I also think that our officers need to be better trained to build community trust, and community relations at every opportunity. I recently attended a meeting at Rainier Beach High School, and I watched a couple of officers stand by the hallway and simply watch the crowd for a long period of time, to then only walk out of the school and get right into their car. What I wanted to impress upon the officers is that this is the time you build community, and public trust. So I want to see more officers, like Captain John Hayes, who seems to know everyone’s name in the community, and who can walk around and mix it up. Because when we couple that with the right kind of outreach, we can move the needle. The other component is that  the “no snitch”policy is a cancer to our community, and when we see shootings, we need to be able to break that. What has been effective in some other cities is to get high profile spokespeople, athletes, celebrities, people that come from the community, to help us change that cultural norm and that has to be very intentional when we are losing these lives.

Read the whole thing here.

More Response to SPD’s South Precinct Changes

The Seattle Times’ Jennifer Sullivan has a new article on South-end activist, Pat Murakami, and her response to the recent changes in the SPD’s South Precinct leadership:

Photo: Alan Berner Seattle Times

Photo: Alan Berner Seattle Times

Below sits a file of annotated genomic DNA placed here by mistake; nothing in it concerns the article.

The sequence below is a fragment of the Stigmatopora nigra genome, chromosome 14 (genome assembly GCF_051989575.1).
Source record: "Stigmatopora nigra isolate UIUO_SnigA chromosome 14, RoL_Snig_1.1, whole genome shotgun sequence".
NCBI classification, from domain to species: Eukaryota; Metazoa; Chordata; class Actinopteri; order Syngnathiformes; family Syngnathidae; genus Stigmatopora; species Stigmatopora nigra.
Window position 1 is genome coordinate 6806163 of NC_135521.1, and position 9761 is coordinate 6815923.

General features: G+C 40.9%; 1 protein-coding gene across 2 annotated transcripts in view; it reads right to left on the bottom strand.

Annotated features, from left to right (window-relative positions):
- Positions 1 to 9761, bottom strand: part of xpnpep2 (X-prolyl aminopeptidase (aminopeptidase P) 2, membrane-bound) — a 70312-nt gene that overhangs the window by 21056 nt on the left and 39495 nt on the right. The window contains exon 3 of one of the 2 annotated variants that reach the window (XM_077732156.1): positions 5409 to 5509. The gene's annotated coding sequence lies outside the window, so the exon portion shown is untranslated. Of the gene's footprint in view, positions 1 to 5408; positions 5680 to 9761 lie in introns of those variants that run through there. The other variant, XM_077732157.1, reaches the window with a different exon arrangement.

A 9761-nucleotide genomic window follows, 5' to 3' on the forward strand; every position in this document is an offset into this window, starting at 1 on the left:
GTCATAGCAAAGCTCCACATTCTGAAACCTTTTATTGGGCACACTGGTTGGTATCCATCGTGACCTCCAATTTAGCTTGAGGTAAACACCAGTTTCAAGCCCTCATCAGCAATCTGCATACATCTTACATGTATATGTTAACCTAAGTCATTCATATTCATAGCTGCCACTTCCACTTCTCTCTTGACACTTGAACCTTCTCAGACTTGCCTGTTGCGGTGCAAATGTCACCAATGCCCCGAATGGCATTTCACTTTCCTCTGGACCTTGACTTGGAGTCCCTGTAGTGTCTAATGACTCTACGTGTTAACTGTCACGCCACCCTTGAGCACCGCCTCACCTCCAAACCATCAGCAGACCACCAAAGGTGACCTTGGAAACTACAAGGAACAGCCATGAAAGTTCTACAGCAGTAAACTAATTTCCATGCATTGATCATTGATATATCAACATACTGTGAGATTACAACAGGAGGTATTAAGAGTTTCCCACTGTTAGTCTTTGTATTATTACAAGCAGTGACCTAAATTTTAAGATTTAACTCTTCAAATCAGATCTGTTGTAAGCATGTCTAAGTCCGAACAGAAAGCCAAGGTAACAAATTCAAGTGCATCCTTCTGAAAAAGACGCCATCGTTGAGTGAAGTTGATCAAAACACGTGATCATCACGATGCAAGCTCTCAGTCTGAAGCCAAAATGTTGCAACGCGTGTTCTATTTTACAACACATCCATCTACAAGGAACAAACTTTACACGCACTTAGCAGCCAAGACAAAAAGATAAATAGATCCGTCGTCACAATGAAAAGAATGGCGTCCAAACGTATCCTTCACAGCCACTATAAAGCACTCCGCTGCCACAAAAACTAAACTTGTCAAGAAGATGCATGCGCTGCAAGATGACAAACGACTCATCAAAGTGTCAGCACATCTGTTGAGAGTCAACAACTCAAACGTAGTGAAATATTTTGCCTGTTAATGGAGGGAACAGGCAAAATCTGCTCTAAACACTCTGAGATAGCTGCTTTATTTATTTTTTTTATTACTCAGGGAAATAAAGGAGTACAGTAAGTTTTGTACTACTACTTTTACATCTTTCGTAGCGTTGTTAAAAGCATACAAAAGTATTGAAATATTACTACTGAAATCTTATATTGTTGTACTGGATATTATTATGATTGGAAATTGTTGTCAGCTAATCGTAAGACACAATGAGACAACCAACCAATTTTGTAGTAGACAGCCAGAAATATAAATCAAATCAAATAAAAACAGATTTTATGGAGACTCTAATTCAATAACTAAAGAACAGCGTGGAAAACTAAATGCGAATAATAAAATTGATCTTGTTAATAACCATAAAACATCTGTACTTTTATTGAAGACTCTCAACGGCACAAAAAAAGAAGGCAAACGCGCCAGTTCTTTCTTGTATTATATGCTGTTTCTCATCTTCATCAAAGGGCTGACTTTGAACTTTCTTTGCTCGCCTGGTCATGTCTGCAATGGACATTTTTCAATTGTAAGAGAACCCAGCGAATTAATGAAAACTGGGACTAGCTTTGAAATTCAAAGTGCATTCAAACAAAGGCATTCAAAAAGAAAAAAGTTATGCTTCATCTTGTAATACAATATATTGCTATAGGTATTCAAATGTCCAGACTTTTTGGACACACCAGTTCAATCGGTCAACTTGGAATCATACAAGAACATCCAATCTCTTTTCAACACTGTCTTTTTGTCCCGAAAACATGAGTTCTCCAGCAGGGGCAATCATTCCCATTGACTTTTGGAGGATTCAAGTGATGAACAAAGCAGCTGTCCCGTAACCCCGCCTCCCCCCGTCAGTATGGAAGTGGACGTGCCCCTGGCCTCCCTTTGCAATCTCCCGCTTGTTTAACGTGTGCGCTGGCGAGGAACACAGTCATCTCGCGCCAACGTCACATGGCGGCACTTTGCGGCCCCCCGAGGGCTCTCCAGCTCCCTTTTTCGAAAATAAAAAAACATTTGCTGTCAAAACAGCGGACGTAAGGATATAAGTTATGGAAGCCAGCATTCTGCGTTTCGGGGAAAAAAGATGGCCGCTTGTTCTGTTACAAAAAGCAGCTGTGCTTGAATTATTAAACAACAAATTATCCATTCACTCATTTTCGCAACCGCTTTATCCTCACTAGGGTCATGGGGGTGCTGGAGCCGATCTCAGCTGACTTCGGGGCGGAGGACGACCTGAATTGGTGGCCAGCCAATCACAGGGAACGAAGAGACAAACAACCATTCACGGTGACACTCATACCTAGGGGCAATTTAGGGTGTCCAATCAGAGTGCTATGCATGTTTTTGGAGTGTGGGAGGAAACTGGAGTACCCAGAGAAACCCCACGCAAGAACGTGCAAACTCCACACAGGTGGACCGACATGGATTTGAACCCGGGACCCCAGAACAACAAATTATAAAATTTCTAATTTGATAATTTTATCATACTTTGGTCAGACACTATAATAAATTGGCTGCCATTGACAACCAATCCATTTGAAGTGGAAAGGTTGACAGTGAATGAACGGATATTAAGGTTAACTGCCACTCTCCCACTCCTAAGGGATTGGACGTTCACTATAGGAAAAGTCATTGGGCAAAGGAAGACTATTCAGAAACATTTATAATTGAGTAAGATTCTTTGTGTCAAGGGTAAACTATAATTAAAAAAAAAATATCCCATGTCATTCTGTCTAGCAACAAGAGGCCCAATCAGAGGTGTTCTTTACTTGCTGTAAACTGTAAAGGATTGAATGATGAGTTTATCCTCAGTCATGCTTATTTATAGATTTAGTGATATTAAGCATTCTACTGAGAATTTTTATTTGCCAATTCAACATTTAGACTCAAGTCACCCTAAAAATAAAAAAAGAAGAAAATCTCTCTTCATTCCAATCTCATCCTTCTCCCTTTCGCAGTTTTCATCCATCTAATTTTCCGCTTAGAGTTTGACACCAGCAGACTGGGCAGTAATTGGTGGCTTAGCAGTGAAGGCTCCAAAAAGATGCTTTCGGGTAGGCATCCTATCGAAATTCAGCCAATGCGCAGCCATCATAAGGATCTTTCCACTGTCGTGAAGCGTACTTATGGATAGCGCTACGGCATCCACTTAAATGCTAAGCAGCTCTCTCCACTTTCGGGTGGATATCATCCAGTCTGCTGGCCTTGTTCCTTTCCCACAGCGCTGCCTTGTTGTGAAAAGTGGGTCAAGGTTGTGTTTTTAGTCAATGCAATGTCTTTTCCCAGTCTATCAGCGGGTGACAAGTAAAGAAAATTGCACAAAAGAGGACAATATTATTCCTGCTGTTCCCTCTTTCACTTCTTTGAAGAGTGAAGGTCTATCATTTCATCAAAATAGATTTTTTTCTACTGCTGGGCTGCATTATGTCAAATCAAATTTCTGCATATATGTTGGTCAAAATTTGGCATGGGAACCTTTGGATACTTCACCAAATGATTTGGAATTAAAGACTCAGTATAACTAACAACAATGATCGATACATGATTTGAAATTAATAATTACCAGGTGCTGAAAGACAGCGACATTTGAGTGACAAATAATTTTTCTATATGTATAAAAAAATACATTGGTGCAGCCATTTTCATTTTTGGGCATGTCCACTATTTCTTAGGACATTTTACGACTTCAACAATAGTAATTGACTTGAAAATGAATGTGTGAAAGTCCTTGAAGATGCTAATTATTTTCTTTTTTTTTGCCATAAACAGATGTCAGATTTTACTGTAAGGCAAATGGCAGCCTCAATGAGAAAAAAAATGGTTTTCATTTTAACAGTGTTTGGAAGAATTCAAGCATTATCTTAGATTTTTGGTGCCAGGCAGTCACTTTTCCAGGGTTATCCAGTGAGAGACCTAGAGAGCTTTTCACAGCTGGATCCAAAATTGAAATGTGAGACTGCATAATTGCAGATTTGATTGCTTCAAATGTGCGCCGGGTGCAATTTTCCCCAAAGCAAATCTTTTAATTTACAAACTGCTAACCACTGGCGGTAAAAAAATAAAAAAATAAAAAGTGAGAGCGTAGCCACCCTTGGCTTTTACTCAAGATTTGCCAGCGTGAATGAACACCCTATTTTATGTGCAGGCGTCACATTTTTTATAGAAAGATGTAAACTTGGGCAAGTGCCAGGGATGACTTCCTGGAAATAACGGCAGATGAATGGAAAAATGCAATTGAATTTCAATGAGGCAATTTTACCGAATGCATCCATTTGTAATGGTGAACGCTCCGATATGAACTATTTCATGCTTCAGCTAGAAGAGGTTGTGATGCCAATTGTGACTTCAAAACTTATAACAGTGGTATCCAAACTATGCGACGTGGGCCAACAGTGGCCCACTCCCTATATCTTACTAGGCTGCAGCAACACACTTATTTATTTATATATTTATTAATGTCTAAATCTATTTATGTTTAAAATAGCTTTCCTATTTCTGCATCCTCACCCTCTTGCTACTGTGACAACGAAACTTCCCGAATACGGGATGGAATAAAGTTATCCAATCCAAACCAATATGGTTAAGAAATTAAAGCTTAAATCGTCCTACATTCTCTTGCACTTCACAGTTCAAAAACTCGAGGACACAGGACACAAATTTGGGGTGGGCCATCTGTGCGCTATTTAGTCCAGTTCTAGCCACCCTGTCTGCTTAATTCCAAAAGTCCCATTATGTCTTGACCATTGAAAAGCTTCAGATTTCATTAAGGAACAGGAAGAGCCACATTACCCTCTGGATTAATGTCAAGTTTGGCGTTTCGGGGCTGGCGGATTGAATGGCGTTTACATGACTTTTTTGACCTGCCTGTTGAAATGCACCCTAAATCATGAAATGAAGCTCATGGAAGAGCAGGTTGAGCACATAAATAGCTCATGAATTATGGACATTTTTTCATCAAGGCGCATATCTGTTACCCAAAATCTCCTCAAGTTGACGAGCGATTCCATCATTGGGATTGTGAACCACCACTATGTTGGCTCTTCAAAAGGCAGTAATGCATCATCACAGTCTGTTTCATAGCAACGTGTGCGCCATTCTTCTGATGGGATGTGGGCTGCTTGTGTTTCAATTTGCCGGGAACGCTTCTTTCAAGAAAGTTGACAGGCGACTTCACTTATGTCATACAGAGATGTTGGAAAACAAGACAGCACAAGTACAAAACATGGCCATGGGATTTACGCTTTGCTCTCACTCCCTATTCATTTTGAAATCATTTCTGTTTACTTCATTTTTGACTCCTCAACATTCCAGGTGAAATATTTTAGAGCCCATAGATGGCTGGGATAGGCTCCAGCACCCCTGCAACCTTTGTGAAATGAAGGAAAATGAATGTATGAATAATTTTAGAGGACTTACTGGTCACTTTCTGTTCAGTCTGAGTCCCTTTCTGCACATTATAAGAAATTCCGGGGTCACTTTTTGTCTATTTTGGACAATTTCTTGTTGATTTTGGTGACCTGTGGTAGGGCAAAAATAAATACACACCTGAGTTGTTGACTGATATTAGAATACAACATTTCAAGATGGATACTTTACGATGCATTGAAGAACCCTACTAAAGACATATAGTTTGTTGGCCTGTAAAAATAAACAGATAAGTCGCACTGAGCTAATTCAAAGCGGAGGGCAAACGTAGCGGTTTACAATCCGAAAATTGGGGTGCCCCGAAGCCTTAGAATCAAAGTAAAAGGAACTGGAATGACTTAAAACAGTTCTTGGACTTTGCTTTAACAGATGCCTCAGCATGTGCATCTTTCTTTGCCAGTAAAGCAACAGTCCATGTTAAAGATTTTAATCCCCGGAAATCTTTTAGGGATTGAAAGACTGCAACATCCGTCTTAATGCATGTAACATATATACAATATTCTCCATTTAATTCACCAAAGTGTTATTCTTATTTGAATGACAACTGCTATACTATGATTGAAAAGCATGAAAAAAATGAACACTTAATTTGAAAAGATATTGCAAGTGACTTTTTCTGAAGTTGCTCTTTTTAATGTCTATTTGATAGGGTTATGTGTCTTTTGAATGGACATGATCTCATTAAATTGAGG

Longtime South Seattle community activist Pat Murakami concedes she was frustrated when she emailed subscribers of her crime-advisory list last week, alerting them that Seattle police Capt. John Hayes was leaving the department’s South Precinct.

Hayes has been in the position for six months after replacing Assistant Chief Carmen Best, who ran the precinct for just over a month before she was promoted to another job.

With Lt. Steve Strand now stepping in as acting captain, the precinct is on its seventh leader since 2006.

Murakami said the revolving door of precinct leadership results in “poor policing,” especially in light of the recent shootings that have echoed in South Seattle neighborhoods.

“The officers in the precinct have to adjust to a new leader each time a new one comes in,” she said. “Each captain has their own leadership style. They’ll deploy their officers in different ways.”

Murakami thinks precinct captains should be required to stay in their respective precincts for three to four years. She plans to share her frustrations with Mayor Ed Murray when she and other community members meet with him next week..